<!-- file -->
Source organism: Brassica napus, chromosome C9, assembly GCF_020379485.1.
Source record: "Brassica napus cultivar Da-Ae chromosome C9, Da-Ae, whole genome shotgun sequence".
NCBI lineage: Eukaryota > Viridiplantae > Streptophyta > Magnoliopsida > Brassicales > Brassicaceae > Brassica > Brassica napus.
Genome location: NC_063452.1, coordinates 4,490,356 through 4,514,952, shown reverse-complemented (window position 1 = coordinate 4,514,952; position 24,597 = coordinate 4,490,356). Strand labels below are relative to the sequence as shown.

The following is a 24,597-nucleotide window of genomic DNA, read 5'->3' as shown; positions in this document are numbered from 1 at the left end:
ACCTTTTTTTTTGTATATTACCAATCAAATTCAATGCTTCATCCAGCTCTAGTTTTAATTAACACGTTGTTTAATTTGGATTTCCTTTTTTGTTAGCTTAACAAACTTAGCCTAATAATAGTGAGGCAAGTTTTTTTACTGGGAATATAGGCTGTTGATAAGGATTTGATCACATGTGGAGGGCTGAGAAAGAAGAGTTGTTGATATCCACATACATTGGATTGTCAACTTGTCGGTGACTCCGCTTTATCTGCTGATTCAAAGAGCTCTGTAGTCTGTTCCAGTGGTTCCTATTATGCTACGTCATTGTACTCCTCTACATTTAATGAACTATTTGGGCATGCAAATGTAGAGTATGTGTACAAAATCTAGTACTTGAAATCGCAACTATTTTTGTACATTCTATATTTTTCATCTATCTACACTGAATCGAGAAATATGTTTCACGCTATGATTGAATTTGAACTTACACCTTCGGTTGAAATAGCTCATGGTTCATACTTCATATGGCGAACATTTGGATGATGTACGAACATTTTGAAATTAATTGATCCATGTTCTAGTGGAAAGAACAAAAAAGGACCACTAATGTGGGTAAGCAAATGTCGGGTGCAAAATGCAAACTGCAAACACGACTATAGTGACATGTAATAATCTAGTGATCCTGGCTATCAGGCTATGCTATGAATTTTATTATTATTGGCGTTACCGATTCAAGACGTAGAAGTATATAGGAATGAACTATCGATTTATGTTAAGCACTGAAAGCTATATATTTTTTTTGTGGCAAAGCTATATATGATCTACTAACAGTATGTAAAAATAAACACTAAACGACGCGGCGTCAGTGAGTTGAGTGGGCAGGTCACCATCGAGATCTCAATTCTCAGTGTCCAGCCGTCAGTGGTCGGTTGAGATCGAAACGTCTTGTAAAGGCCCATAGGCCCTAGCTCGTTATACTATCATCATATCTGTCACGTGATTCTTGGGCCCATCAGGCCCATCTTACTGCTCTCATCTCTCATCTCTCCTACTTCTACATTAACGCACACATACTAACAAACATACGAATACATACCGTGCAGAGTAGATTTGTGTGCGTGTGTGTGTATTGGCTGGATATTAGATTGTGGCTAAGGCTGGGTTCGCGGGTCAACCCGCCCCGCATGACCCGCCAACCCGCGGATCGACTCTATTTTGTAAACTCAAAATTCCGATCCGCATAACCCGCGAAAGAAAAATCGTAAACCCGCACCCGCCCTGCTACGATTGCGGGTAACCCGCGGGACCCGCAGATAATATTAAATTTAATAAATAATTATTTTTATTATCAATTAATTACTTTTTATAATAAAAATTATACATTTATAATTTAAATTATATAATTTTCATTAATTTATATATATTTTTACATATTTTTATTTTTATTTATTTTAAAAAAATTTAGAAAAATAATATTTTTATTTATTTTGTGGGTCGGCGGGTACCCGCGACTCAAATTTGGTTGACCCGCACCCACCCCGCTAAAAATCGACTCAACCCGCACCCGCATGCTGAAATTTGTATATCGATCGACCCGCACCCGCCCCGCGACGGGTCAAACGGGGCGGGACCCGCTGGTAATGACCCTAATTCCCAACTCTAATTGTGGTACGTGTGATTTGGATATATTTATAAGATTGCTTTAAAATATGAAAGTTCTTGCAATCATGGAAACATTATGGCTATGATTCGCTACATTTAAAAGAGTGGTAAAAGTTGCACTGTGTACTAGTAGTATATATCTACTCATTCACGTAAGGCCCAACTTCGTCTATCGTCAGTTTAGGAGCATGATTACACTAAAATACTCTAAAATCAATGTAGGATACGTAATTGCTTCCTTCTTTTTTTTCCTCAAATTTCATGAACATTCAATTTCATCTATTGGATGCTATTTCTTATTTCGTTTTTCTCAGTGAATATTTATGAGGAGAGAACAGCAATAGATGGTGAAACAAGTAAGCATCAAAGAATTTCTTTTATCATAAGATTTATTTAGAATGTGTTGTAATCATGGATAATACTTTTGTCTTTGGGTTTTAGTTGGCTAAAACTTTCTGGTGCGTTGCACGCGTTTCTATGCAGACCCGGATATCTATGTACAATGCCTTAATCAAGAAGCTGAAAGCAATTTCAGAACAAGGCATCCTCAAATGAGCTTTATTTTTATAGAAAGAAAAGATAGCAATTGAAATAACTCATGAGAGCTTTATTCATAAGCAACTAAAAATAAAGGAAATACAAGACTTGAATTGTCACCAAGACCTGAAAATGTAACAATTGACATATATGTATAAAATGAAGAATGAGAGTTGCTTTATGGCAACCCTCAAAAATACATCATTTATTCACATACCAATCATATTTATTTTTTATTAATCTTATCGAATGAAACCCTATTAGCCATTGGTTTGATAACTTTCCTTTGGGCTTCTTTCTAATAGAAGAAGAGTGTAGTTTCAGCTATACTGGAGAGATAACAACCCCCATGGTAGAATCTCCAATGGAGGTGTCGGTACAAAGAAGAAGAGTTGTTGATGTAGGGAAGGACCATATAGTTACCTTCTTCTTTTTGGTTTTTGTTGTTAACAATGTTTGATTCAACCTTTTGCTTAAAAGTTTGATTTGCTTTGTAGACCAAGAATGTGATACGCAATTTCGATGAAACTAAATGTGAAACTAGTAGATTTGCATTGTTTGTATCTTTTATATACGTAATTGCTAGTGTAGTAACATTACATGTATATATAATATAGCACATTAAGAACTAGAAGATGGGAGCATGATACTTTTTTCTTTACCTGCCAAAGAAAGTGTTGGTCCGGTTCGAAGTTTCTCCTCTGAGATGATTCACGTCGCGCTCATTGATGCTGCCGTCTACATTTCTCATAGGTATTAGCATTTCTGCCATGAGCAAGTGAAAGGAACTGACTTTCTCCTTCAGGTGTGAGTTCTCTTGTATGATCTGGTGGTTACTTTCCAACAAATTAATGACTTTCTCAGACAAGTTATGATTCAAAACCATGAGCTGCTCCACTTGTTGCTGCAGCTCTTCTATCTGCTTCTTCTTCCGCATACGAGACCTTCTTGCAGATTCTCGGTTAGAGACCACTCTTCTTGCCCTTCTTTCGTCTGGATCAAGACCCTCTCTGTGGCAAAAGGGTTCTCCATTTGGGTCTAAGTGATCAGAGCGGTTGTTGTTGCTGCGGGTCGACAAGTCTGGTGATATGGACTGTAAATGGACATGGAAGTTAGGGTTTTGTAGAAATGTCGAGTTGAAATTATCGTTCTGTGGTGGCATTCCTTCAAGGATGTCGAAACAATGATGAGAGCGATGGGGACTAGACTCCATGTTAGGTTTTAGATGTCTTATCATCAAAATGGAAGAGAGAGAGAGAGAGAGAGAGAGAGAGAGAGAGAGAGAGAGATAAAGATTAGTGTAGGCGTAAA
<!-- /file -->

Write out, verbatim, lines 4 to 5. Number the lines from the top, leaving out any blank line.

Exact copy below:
Genome location: NC_063452.1, coordinates 4,490,356 through 4,514,952, shown reverse-complemented (window position 1 = coordinate 4,514,952; position 24,597 = coordinate 4,490,356). Strand labels below are relative to the sequence as shown.

The following is a 24,597-nucleotide window of genomic DNA, read 5'->3' as shown; positions in this document are numbered from 1 at the left end: